Equine Nutrition part 2 - Equine Nutrition Most Limiting...

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Equine Nutrition October 26, 2006 Most Limiting trace minerals - Copper 10ppm - Zinc 40ppm - Manganese 40ppm Recommendations appear higher at younger but lower reaching adulthood Copper - essential for normal absorption transport and mobilization of Fe, and for Hb Synthesis - Component of many enzymes (cytochrome oxidase) and nonexzyme proteins - Stored in most body tissues especially the liver - Bone disorder leading to joint swelling and lameness - 10ppm (NRC) - 20ppm has no effect on bone growth (weanlings) or incidence of DOD - 25ppm – lower incidence of DOD versus 8 ppm - 22-100 ppm: levels in commercial concentrates - 800ppm: maximum tolerable level Zinc - Component of several enzymes - Deficiency may be aggravated by high dietary Ca Levels and alleviated by decreasing Ca &/or Ca: P ratio - 40 ppm (NRC) - 100 ppm o No effect w/diets at this level on Cu use or storage - 75-300 ppm o Most common in commercial feeds - 500 ppm maximal tolerable level Manganese (Mn) - present in body in extremely small amounts - Important activator of several enzymes in energy metabolism - Adequate levels in most forages and grains and low in corn and most animal byproducts - 40 ppm required - 18-65 ppm o Levels in forages o 15lb forages = 270-975 ppm o 80-300 ppm Levels in commercial feeds o 1000ppm max Cu: Zn: Mn:
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1:4:4 w/in 15% - usually in an inorganic form (sulfate) - 30% of Cu, Zn, Mn Chelates o 1/3 organic - Organic Chelates – bound to amino acid, proteins Molybdenum - important in stimulating microbial activity - component and cofactor of several oxidase enzymes - Cu in cows is affected - No NRC suggestion - 1-3 ppm suggested o Higher levels are tolerated Chromium - .3 ppm - Potentates the action of insulin - Reduces blood levels of glucose and insulin - Not able to add to diets in US Selenium - component of the enzyme glutathione - catalyzes removal of hydrogen peroxide and protects cells from auto-oxidative damage o relationship with Vitamin E - .1 PPM (NRC) - .2-.3 o Current recommendations - 5.0 ppm toxicity Growing horses Ca: P 1.8: 1 Drops to 1.4 around 18 months Ca more than P always Fuel Sources - Hind gut not fully developed until 2 ½ years old - Feed protein sources and pastas - Now starting with low starch diets Cutting - adding other feedstuffs to a balanced diet - Typical sources o Oats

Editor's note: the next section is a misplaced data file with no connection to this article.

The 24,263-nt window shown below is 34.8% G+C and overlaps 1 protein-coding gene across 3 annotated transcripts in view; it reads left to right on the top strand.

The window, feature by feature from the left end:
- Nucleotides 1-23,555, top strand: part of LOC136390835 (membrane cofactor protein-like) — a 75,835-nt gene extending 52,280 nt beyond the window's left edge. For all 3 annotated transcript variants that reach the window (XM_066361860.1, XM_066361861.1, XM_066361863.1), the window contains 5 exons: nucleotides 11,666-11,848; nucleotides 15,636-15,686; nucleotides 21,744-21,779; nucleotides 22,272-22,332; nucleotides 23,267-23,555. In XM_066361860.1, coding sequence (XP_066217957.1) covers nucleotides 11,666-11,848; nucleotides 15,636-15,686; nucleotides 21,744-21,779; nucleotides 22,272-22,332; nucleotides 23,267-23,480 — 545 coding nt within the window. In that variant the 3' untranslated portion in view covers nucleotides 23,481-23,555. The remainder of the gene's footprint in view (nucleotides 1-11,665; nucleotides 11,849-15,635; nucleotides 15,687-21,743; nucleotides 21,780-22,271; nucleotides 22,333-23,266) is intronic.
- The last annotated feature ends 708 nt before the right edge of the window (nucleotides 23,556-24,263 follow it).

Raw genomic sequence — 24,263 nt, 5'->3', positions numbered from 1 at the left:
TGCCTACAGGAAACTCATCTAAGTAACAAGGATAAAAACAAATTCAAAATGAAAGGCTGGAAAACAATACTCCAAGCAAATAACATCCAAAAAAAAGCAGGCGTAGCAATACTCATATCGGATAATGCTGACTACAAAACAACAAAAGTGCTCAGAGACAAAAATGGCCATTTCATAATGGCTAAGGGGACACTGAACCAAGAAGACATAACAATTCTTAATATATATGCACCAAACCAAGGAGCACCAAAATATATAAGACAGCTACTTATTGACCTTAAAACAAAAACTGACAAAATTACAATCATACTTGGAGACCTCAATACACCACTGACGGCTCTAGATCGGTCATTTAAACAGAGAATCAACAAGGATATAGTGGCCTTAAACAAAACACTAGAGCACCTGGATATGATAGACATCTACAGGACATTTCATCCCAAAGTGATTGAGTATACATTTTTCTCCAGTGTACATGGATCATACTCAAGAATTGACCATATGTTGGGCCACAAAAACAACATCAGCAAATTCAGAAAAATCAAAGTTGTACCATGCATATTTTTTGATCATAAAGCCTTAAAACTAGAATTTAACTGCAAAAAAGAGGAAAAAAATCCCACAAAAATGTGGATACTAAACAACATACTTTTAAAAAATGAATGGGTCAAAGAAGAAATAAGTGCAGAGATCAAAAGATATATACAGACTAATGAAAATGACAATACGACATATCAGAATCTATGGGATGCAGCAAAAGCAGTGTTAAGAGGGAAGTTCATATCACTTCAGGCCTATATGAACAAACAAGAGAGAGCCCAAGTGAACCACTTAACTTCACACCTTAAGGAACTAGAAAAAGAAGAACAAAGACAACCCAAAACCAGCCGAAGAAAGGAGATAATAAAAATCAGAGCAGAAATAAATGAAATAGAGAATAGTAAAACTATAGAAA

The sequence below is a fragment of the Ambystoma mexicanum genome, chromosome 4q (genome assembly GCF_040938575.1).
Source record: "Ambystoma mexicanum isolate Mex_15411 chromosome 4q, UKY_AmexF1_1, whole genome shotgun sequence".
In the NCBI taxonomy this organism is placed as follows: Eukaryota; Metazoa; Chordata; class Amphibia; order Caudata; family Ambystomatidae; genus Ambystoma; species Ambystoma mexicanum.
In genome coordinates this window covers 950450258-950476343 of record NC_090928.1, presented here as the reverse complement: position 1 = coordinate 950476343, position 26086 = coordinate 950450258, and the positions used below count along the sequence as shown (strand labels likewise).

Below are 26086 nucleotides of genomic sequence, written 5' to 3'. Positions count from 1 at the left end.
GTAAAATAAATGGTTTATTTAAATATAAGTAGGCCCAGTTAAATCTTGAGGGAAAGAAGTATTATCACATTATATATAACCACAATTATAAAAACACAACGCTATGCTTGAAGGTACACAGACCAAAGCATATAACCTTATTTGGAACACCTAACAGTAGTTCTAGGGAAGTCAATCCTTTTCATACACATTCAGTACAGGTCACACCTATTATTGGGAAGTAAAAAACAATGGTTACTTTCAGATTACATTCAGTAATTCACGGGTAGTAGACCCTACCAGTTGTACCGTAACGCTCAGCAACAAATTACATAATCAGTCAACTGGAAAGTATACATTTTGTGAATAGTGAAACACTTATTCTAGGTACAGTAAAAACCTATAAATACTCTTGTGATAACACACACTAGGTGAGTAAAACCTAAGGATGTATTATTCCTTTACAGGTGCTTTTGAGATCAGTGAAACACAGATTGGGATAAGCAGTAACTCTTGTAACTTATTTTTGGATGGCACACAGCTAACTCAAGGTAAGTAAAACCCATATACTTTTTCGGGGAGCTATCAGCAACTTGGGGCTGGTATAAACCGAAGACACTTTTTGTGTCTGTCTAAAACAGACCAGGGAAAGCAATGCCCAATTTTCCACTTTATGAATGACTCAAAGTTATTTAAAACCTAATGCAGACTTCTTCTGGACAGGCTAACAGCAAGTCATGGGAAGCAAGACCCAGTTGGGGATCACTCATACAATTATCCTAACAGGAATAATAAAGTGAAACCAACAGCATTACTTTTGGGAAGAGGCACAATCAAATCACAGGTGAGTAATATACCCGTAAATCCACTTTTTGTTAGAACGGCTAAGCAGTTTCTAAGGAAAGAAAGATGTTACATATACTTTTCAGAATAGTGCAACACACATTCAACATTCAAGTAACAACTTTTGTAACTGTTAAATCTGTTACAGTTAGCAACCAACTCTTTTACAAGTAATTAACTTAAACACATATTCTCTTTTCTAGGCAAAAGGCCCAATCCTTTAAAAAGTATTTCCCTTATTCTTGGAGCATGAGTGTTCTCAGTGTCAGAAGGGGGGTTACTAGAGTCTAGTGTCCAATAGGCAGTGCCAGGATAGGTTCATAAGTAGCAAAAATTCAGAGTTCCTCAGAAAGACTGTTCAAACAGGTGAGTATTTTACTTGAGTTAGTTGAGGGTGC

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o Corn o Bran o Vit/Mineral supplement o Protein supplement o Alters the nutrient/ calorie balance o Not a good thing most of the time o Beet pulp can be added Colostrum - “First milk” - Yellowish, sticky, and thick o Rich with antibodies o Provides immediate and temporary protection for disease o Passive transfer (acquired) of immunoglobulin from mare to the foal o In horses there are 6 layers of tissue between the foal and mare versus humans who have 3 layers so in humans it can be passed through before birth o Antibodies protect for about 30 days o Mild laxative effect Helps pass first manure (mecomeium) o Consumption important during first 12 hours o Premature lactation Milk leakage Most common reason a foal does not receive adequate amounts of colostrums - Immunoglobins in Colostrum o IgG
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